Jennifer S. Borgo, Ph.D.
Title: Assistant Professor of Biology; Coker Faculty Member Since 2008
Education: B.S. (Zoology), Auburn University;
M.S., Utah State University;
Ph.D., Utah State University
Department: Biology
Office: Science Building - Room 211
Office Hours: By Appointment
Phone: (843) 383-8396
Email: This e-mail address is being protected from spambots. You need JavaScript enabled to view it

 

Courses: Schedule

Research Interests:

I believe student-driven research is the best way to prepare biology students for their future careers. Research provides experience in designing experiments, field-biology methodologies, statistical techniques, and scientific writing. My research interests focus on animal behavior and the interaction between individuals. I have studied flying squirrels and red-cockaded woodpeckers in Georgia, ducks and their nest predators in North Dakota, and grouse and their nest predators in Utah. Since arriving at Coker College, I began a research program that primarily focuses on factors influencing nest predation rates. While I have only just begun setting up my research program here, I have already gotten several students involved in extracurricular research. Funding through the South Carolina Independent Colleges and Universities (SCICU) Undergraduate Student/Faculty Research Program has allowed my students to conduct research on the effect of human use of areas on nest depredation and on coyote diet selection (potential nest predators).

Student Presentations

  • Wallett W, Borgo JS. 2010. The impact of human presence on the rate of artificial nest depredation. Annual Undergraduate Research Symposium of the South Carolina Independent Colleges and Universities held at Greer, SC. (Oral)
  • English K, Borgo JS. 2010. Observations of behavioral differences between fox squirrels and gray squirrels. Annual Coker College Undergraduate Research Symposium in Hartsville, SC. (Oral)
  • Warner A, Borgo JS. 2010. The relationship between the number of horses in a group and their vigilance behavior. Annual Coker College Undergraduate Research Symposium in Hartsville, SC. (Oral)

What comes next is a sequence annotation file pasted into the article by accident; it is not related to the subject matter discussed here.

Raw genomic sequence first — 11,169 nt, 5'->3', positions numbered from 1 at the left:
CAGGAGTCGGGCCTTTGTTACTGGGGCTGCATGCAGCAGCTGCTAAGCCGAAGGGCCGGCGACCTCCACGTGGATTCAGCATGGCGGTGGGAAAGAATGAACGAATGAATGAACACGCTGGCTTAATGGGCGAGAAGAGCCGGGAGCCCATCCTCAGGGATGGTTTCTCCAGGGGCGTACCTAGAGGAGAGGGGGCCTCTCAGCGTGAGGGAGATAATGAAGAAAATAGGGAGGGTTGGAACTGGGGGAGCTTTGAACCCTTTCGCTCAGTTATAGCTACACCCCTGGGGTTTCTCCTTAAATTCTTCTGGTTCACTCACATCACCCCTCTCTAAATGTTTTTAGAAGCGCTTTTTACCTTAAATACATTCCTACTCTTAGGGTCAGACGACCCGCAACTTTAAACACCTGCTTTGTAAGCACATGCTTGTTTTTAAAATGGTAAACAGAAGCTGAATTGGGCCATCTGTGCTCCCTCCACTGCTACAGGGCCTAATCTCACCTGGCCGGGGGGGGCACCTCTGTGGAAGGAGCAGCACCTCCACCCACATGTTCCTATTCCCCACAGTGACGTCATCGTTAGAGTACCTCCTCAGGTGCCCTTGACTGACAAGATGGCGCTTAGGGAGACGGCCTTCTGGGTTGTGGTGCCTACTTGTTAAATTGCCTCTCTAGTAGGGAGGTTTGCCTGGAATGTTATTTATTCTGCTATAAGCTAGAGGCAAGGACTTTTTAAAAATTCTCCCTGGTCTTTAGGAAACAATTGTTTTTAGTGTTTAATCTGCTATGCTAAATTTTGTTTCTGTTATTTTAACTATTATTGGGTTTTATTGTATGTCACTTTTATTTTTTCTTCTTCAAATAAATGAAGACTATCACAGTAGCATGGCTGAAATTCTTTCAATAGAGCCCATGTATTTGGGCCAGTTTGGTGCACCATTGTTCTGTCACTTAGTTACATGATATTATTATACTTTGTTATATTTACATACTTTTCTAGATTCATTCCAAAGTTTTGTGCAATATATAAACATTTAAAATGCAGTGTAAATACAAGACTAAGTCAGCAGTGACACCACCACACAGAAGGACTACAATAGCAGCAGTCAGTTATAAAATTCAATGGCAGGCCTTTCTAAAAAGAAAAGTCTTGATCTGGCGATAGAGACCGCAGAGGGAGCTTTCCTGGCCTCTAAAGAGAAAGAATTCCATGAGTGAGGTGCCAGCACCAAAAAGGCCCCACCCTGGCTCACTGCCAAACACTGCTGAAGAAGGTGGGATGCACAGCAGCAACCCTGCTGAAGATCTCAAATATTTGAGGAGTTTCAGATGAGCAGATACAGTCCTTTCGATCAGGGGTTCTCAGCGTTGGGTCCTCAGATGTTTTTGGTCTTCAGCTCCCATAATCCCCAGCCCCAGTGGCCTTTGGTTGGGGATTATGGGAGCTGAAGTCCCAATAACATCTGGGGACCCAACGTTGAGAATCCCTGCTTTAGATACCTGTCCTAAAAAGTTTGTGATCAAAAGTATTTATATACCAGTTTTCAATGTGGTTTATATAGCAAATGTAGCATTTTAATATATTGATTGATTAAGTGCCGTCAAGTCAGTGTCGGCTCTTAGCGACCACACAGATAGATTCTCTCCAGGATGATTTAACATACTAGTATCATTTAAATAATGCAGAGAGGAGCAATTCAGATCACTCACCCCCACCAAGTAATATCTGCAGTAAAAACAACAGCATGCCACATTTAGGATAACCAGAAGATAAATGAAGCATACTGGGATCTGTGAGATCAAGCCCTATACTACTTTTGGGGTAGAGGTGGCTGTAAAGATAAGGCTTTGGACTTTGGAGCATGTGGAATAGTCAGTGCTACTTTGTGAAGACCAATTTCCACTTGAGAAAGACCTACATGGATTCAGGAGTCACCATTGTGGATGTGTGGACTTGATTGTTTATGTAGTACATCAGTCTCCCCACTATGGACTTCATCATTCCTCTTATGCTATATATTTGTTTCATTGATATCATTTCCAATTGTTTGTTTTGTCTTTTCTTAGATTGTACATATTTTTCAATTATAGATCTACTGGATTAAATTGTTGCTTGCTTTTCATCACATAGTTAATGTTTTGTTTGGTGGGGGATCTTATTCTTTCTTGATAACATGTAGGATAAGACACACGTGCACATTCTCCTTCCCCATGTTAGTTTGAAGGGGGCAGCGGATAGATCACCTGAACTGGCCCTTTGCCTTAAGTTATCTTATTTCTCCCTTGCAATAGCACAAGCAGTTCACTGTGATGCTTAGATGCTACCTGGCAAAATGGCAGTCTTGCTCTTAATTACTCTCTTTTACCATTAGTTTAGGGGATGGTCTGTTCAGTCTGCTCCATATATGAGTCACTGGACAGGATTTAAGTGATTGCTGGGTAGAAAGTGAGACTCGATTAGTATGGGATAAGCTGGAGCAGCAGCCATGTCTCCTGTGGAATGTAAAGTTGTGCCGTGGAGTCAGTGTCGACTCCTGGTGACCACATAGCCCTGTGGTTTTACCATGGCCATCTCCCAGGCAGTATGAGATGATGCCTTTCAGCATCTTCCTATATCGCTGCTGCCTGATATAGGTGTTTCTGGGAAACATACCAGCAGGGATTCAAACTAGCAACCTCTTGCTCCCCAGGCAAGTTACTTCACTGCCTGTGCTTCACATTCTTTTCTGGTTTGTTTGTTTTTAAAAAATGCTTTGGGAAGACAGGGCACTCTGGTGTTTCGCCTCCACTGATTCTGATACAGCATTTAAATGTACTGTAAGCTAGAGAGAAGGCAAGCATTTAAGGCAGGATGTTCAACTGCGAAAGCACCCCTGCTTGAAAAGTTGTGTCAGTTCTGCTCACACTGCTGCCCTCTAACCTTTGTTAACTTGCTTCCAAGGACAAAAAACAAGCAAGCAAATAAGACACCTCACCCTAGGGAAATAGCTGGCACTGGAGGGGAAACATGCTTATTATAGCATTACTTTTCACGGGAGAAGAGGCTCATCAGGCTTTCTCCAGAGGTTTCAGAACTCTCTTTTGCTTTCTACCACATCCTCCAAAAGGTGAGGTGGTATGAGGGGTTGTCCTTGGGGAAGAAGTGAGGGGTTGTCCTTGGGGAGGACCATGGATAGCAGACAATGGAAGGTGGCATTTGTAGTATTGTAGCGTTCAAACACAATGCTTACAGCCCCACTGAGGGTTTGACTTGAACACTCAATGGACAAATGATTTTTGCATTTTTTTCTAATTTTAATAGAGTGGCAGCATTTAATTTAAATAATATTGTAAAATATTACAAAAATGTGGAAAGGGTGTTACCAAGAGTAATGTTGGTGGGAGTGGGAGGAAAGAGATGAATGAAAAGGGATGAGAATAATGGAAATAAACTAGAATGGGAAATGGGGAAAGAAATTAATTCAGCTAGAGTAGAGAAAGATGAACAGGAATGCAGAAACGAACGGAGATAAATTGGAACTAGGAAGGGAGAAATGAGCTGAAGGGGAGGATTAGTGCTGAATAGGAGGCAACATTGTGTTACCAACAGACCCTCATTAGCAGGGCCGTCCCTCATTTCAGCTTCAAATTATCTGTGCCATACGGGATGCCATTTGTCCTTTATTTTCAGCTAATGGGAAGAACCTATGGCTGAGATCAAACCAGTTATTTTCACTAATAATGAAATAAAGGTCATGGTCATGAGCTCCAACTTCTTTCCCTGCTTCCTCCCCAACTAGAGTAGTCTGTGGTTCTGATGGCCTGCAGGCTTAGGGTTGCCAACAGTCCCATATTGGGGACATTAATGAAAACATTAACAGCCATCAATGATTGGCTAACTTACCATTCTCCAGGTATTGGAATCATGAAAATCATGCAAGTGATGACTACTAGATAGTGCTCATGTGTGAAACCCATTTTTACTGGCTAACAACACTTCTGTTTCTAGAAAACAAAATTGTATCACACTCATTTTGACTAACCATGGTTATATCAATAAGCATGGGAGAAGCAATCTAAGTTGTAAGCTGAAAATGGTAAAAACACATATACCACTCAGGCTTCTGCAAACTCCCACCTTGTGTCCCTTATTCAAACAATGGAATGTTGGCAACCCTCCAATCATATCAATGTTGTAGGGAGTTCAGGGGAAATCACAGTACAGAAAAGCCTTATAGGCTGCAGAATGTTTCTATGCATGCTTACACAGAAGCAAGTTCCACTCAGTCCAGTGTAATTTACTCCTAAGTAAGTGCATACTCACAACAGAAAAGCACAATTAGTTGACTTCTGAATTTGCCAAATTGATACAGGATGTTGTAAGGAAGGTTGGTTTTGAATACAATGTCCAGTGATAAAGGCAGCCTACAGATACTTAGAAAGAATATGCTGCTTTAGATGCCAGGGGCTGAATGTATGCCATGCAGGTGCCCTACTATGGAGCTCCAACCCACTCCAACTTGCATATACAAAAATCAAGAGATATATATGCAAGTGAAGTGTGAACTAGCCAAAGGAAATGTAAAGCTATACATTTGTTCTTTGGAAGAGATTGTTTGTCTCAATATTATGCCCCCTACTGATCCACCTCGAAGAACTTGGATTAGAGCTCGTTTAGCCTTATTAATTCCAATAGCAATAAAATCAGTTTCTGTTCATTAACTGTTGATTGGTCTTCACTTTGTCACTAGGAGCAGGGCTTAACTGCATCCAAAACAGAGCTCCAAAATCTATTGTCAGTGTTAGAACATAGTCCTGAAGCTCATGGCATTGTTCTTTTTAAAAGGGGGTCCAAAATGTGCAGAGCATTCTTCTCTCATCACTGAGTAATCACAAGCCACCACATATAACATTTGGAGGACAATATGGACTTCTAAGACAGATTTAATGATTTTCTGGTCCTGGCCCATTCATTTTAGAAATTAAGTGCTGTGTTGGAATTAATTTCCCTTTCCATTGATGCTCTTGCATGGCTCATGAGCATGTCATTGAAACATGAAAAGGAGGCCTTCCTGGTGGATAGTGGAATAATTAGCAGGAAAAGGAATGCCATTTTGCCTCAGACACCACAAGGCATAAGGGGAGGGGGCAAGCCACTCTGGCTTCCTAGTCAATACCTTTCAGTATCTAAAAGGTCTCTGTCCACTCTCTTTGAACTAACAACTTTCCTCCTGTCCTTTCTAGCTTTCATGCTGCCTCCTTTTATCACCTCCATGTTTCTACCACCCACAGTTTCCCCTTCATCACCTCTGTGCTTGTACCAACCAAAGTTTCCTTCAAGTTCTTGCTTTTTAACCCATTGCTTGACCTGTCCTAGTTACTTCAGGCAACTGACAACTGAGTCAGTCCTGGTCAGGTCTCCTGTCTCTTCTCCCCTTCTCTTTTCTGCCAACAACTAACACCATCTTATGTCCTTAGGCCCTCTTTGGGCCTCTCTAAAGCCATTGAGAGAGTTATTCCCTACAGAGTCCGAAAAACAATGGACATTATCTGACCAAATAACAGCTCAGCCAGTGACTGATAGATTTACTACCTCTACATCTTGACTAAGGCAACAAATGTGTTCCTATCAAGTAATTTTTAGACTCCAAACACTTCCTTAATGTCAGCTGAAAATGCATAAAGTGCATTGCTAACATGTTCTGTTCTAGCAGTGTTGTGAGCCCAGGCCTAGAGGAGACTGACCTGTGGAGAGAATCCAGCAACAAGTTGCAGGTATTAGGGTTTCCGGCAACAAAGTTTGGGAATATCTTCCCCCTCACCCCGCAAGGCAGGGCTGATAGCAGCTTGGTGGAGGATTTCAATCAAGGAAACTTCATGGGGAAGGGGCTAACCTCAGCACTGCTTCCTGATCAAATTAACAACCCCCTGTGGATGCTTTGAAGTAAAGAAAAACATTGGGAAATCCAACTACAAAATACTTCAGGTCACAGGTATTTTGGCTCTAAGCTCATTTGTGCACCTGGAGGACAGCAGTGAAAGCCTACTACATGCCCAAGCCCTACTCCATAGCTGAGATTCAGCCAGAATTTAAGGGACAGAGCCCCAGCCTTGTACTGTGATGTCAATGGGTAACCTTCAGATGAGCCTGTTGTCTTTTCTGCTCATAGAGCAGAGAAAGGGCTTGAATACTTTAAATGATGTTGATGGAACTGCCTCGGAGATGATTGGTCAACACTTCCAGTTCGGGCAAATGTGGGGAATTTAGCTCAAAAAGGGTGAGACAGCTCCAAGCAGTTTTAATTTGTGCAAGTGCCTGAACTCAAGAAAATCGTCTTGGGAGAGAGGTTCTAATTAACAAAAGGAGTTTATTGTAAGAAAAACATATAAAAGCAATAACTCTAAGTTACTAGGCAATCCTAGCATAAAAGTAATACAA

Scientific Publications:

  • Frey, S. N., M. R. Conover, J. S. Borgo, and T. A. Messmer. 2003. Factors influencing pheasant hunter harvest and satisfaction. Human Dimensions in Wildlife. 8: 275-284.
  • Borgo, J. S., L. M. Conner, and M. R. Conover. 2006. Role of predator odor in roost site selection of southern flying squirrels. Wildlife Society Bulletin 34:144-149.
  • Borgo, J. S., M. R. Conover, and L. M. Conner. 2006. Nest boxes reduce flying squirrel use of red-cockaded woodpecker cavities. Wildlife Society Bulletin 34:171-176.
  • Conover, M. R., and J. S. Borgo. 2009. Do sharp-tailed grouse select loafing sites to avoid visual or olfactory predators? Journal of Wildlife Management 73:242-247.
  • Borgo, J.S., and M.R. Conover. 2009. A device to record the specific time an artificial nest is depredated. Human-Wildlife Conflicts 3:88-92.
  • Borgo, J. S., M. R. Conover, and L. M. Conner. In Press. Effect of flying squirrel removal on their use of a simulated red-cockaded woodpecker cluster. Southeastern Naturalist.
  • Conover, M. R., J. S. Borgo, R. E. Dritz, J. B. Dinkins, and D. K. Dahlgren. In Press. Greater sage-grouse select nest sites to avoid visual predators but not olfactory predators. Condor.
 
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